The Terry Doyle Era has officially ended. Yesterday the Minnesota Twins returned Doyle to the Chicago White Sox after failing to work out a trade that would allow them to retain their Rule 5 pick without keeping him on the Major League roster. The Twins liked Doyle’s control and his genius-level math skills, but his performance this spring made it clear that the team could not justify letting him occupy a 25 man roster spot all year. Doyle pitched to a 16.88 and an otherworldly 3.19 WHIP this spring in three starts, including an absolute disaster against the Pirates in which he gave up double digit runs in less than an inning.
Perhaps Doyle was over-matched by Big League competition, having never pitched above AA ball. Or maybe his Boston College math education meant that he was bored by small numbers and his brain challenged him to rack up bigger ones. We’ll never know for sure.
On one hand, we should not be upset by the loss of a Rule 5 pick, because that draft rarely produces any star talent. Taking it further, we should be thrilled that the Twins did not unload a promising prospect to keep Doyle like they did for Scott Diamond last year. On the other hand, though, Doyle represents another missed opportunity for a team that has blown several recent chances to improve its farm system (dare me to bring up the Matt Capps signing again?).
Some intelligent, reputable sportswriters recognized from the beginning that Doyle was not likely to contribute anything to the Twins. Not only were Doyle’s stats unimpressive in the minors (word to the wise, Twins: if a pitcher can’t strike out more than 6 batters per inning at AA, that rate is not going to get any better in the Majors!), he did not fill any niche that the Twins do not already have. We probably use the phrase “pitch to contact” a little too much, but that’s because nearly every starting pitcher the Twins have is a P2C guy.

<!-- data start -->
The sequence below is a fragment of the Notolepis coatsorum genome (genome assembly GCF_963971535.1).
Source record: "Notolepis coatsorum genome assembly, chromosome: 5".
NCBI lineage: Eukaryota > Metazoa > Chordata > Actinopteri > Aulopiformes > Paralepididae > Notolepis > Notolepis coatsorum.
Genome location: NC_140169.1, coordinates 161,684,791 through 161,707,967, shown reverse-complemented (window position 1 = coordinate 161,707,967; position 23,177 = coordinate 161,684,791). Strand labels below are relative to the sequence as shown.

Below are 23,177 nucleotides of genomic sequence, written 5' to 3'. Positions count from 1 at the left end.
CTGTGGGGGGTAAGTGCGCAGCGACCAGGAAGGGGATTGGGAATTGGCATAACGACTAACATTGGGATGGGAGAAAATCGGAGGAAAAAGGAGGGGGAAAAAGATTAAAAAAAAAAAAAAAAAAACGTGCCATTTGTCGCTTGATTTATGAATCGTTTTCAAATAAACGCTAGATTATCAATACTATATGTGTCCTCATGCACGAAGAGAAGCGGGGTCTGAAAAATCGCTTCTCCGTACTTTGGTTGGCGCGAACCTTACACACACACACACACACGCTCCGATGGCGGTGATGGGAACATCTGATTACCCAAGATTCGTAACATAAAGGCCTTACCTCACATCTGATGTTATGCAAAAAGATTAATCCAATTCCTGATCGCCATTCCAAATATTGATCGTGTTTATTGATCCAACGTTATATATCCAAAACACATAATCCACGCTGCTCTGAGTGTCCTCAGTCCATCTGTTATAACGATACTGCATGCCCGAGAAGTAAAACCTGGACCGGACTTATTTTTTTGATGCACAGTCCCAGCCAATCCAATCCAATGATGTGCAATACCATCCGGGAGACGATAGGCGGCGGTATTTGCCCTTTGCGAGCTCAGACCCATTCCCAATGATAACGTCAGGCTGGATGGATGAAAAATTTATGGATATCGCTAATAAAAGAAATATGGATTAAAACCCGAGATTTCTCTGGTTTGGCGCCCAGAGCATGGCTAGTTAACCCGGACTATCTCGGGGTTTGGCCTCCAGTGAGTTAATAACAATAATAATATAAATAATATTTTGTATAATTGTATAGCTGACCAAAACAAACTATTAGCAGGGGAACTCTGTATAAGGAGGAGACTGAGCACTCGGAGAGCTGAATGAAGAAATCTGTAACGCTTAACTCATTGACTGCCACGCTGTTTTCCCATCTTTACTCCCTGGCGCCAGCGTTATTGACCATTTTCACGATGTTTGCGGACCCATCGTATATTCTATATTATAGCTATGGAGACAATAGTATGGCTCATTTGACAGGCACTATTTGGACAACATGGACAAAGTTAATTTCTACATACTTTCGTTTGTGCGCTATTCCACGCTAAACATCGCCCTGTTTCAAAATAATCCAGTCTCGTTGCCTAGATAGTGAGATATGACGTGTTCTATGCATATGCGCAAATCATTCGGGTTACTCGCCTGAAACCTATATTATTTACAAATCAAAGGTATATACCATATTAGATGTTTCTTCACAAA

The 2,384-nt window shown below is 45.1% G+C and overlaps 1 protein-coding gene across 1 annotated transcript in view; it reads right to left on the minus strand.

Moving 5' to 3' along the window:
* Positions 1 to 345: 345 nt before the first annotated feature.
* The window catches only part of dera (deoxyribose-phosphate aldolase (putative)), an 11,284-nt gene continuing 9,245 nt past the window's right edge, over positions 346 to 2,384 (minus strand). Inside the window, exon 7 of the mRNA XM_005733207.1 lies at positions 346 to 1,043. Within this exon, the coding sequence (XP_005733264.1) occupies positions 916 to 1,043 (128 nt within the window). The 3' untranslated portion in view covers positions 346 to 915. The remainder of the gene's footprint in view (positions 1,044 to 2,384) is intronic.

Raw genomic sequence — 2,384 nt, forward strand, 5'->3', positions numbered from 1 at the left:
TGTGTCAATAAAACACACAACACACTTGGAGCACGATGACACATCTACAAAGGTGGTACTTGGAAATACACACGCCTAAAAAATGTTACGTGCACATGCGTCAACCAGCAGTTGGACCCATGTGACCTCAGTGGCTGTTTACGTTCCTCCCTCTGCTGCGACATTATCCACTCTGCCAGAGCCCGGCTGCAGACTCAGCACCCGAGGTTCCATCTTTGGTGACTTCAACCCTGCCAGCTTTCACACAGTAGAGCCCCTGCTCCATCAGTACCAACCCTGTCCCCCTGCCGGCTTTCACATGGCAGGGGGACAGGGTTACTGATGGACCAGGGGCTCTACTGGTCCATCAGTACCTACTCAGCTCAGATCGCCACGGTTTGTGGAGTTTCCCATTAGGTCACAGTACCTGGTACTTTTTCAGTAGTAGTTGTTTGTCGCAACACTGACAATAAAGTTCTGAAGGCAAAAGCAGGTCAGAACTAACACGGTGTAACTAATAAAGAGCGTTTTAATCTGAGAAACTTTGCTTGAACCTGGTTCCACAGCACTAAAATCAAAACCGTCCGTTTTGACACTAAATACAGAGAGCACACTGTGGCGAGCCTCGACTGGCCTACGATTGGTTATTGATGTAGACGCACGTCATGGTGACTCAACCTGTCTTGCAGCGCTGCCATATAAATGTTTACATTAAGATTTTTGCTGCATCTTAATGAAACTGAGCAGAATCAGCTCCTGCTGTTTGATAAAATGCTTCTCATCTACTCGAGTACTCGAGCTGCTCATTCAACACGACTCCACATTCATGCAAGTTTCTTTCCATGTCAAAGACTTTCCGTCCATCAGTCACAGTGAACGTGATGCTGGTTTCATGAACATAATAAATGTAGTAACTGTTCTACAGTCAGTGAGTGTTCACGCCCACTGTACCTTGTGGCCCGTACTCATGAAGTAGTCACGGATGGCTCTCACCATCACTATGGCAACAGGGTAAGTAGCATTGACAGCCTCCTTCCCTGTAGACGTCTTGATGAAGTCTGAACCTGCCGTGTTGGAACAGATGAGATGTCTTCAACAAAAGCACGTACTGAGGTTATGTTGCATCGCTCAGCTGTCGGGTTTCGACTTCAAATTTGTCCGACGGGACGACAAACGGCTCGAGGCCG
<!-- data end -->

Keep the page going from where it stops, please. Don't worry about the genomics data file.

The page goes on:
Before the Rule 5 Draft, Puckett’s Pond identified a few players the Twins might consider selecting in that draft, and I would still argue that many of those players would have made a better choice than Doyle. It’s tough to compare them so far, because many are playing in Major League camp right now. But middle infielders Greg Miclat and Tyler Kuhn are. Kuhn hit .222 in nine at bats for Chicago before being sent to the minor league camp. Miclat, who was drafted by the Rangers, is hitting .250 and still alive in the hunt to become the Rangers’ utility man. We’ll try to bring some updates on their performance from time to time, because every fan loves looking back at personnel moves – especially the bad ones that make us shake our heads and swear that we could do better ourselves.
In the meantime, we would like to wish Doyle luck in his career…. but he’s on the White Sox. So, a compromise: Puckett’s Pond wishes him a successful rise to the Major Leagues, and extra luck when he is pitching against the Tigers or Indians, but we sincerely hope that luck abandons him against the Twins!